Lake Park In Melbourne Turns Pink Due To Natural Causes

A lake in Melbourne, Australia has captured the attention of Instagram users because it has turned pink. These recent weeks the man-made salt lake in Melbourne’s Westgate Park has turned pink and it looks absolutely stunning.

People have flooded the park, visiting to snap pictures of this phenomenon and posting them online.

Westgate Park is a nature park located in the heart of industrial Melbourne. According to TripAdvisor, the park used to be a wasteland but authorities decided to invest and transform the place into this beautiful heaven. 


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Photo credit: visitmelbourne

The park is now one of Melbourne’s examples of how a wasteland can be turned into a flourishing ecological and recreational wetland environment. The environment attracts visitors, Instagrammers, and animal lovers.

It is located along the eastern banks of the Yarra River under the Westgate Bridge and has been attracting visitors ever since summer 2013. After natural phenomena turn the waters into a beautiful shade of hot pink.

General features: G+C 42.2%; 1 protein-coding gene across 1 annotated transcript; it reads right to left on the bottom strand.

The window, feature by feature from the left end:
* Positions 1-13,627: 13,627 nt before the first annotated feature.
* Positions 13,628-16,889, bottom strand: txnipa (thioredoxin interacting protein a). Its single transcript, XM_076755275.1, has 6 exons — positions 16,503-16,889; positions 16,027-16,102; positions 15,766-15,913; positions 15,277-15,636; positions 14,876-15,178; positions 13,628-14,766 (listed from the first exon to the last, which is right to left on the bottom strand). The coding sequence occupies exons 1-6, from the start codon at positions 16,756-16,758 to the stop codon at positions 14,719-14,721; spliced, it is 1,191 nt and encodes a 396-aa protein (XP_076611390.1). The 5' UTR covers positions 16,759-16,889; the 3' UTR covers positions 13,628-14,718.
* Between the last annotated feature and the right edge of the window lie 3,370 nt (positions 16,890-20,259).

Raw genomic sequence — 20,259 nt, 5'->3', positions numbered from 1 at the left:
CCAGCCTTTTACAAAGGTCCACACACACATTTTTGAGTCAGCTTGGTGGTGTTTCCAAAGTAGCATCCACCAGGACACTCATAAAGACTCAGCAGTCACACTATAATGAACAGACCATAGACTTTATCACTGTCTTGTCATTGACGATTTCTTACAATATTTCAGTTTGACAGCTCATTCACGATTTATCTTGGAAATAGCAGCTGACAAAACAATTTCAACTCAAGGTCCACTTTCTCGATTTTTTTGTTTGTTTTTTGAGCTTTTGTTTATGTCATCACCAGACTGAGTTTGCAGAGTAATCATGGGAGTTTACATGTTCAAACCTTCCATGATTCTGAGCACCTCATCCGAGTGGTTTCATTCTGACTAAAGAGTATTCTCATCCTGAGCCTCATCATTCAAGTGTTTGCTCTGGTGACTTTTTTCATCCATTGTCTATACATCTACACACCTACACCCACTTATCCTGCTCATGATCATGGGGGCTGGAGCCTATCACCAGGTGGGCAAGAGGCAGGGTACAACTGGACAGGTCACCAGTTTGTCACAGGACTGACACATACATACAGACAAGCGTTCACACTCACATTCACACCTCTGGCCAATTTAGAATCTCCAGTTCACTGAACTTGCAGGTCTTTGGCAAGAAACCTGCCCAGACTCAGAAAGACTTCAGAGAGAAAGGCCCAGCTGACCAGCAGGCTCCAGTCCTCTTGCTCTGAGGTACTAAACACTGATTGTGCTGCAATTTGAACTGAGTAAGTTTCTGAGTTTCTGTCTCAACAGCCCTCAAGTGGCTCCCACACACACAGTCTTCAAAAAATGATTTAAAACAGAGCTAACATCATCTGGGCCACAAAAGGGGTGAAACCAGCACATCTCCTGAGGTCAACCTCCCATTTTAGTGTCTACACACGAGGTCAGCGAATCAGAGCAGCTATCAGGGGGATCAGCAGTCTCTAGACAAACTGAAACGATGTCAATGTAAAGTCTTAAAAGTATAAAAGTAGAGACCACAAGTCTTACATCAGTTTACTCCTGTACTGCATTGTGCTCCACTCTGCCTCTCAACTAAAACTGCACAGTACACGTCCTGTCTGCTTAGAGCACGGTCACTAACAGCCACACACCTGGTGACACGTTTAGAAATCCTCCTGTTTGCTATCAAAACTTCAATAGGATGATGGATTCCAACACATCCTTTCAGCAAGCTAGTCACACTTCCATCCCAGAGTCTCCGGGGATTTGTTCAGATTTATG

And this is where the Instagrammers come in.


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Photo Credit: meeowsim

Authorities suggest visitors not to get to close to the water because despite an Instagram user joking it is not full of strawberry milk. The high water salt levels can irritate sensitive skin. So, it is recommended to proceed with caution.

The bright pink shade is created by sunlight, low rainfall, and warm temperatures. According to Westgate Biodiversity, the lake’s algae and halobacterium produce a red pigment which is called beto carotene.

People who have visited the place warned others of a sharp “rotting eggs” smell. Perhaps a metaphor for how not everything is as it looks on Instagram, right?

These drone shots look breathing though.


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Photo Credit: exploreshaw

The lake’s pink color does not always stay this way. It turns into blue late Autumn when the temperatures get cooler. The lake is quite deep since it is less than a kilometer away from the sea. So, don’t go for a swim.


Even though it is a rare occurrence, phenomena such as these can be seen in lakes within Australia, Spain, Canad, and Senegal.

Have you visited this place?


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